Development of optimization tools for the systematic exploration of industrial symbiosis opportunities in the process industry
Tutor / director / evaluatorGraells Sobré, Moisès
Document typeBachelor thesis
Rights accessOpen Access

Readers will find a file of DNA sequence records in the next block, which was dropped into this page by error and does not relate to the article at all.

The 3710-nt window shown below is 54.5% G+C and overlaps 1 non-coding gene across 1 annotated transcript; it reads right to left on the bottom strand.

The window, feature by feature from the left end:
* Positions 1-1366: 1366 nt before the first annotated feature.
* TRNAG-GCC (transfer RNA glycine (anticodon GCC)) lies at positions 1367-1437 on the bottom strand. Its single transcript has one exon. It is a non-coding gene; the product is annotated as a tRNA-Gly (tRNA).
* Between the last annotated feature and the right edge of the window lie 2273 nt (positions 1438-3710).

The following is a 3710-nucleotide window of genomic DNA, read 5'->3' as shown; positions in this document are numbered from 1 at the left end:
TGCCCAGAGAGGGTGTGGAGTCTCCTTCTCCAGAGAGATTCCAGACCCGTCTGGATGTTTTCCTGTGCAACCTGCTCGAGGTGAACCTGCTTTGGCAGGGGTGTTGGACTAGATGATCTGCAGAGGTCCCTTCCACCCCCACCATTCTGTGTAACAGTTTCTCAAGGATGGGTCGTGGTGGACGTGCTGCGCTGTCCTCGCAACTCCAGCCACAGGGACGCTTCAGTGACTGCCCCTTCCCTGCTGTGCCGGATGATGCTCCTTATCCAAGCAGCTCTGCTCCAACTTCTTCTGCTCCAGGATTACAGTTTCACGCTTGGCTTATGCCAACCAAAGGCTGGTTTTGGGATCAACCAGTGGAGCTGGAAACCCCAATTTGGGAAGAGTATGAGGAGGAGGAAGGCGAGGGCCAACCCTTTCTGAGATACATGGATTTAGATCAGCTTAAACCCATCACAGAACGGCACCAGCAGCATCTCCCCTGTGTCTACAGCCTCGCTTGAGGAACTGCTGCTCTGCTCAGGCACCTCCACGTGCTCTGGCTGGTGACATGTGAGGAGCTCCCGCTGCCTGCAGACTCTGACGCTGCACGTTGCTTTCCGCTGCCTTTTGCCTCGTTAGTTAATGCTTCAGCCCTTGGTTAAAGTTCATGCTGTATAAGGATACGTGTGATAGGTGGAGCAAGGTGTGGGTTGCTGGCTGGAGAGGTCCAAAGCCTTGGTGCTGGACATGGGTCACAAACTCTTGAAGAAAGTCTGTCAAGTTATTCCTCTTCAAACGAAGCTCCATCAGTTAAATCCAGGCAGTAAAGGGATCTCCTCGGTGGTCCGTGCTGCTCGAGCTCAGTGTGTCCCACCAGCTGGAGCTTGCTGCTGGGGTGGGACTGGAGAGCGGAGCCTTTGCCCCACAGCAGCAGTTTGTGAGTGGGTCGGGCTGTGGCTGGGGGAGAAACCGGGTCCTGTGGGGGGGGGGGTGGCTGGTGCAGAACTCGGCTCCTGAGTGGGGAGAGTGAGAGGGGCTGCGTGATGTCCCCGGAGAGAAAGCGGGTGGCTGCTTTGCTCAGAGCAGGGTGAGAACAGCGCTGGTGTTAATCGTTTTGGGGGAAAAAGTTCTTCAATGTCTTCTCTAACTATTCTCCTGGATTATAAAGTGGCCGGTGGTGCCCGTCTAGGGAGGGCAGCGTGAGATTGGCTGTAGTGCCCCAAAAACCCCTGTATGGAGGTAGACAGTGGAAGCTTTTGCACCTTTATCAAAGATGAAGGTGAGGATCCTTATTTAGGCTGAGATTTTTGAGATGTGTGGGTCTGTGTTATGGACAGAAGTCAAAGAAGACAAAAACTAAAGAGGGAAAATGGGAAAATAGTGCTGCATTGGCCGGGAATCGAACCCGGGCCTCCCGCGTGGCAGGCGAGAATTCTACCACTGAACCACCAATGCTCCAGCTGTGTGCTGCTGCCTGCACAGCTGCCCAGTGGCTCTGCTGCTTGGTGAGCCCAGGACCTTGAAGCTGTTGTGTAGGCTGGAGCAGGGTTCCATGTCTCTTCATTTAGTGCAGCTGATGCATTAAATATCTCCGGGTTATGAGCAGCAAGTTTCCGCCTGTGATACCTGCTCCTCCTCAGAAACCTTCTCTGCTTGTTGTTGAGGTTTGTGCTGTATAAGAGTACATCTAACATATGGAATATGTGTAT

Social advance based on unlimited resource consumption has derived in serious environmental problems. As a response, several initiatives to disassociate resources consumption and human progress have arisen over the past few years, being sustainability one of their crucial pillars. In this context, industrial ecology and industrial symbiosis offer more sustainable alternatives to the exploitation of natural resources by considering the co-operation of different companies. While modelling approaches to optimize energy and water sharing networks have been widely studied in the literature, little attention has been paid to resource sharing between different industries, as outlined by Boix et al. in (Boix et al. 2015). Hence, there is a need of systematic procedures allowing the identification and assessment of potential sharing alternatives. Thus, this permits focusing on the targets to be further investigated and eventually optimized. This work aims to develop increasing complexity models to identify symbiosis opportunities regarding material sharing in the chemical and process industry. The modelling approach explores the concept that waste from a process may be used as or transformed into added value raw materials for another, emphasizing the reuse and recycling of materials and thus diminishing the consumption of fresh resources. Given a set of inlet waste streams to be managed or disposed, a set of demanded raw material to feed different processes and a set of potential material transformations (chemical reactions) with related costs, the objective is to determine the targets or symbiosis opportunities within a network of chemical process industries. Decision variables address the amount of raw material demand covered by reused/recycled streams, the amount of waste entering the system to be treated and the amount to be disposed, among others. Models include mass and energy balances and an economic objective function and lead to different Linear Programming (LP) and Mixed Integer Linear Programming (MILP) problems. The models have been implemented in GAMS and tested on a case study recreating an industrial network based on ethylene, chorine and related chemicals. Results show the potential of this targeting approach allowing identifying and assessing promising industrial symbiosis opportunities, helping in the decision-making process. The work discusses the limitations and further developments required to address the systematic decision-making support to the efficient management of industrial symbiosis networks in the chemical process industries.